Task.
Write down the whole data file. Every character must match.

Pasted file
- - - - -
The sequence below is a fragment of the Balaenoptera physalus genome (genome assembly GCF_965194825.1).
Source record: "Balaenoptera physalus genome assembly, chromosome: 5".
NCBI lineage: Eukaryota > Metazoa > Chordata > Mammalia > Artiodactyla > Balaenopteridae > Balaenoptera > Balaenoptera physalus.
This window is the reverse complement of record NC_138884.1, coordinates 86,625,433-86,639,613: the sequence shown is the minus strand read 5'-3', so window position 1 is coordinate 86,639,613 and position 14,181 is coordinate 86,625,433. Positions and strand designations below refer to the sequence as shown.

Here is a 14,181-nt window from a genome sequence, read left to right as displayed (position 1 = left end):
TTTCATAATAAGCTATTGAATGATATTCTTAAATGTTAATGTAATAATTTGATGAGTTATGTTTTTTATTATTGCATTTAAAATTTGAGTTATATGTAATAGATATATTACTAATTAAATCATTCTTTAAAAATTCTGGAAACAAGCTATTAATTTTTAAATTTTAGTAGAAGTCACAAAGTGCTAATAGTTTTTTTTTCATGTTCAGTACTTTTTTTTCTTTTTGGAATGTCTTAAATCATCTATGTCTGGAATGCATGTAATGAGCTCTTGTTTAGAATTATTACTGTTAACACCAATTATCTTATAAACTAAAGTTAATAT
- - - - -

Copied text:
The sequence below is a fragment of the Balaenoptera physalus genome (genome assembly GCF_965194825.1).
Source record: "Balaenoptera physalus genome assembly, chromosome: 5".
NCBI lineage: Eukaryota > Metazoa > Chordata > Mammalia > Artiodactyla > Balaenopteridae > Balaenoptera > Balaenoptera physalus.
This window is the reverse complement of record NC_138884.1, coordinates 86,625,433-86,639,613: the sequence shown is the minus strand read 5'-3', so window position 1 is coordinate 86,639,613 and position 14,181 is coordinate 86,625,433. Positions and strand designations below refer to the sequence as shown.

Here is a 14,181-nt window from a genome sequence, read left to right as displayed (position 1 = left end):
TTTCATAATAAGCTATTGAATGATATTCTTAAATGTTAATGTAATAATTTGATGAGTTATGTTTTTTATTATTGCATTTAAAATTTGAGTTATATGTAATAGATATATTACTAATTAAATCATTCTTTAAAAATTCTGGAAACAAGCTATTAATTTTTAAATTTTAGTAGAAGTCACAAAGTGCTAATAGTTTTTTTTTCATGTTCAGTACTTTTTTTTCTTTTTGGAATGTCTTAAATCATCTATGTCTGGAATGCATGTAATGAGCTCTTGTTTAGAATTATTACTGTTAACACCAATTATCTTATAAACTAAAGTTAATAT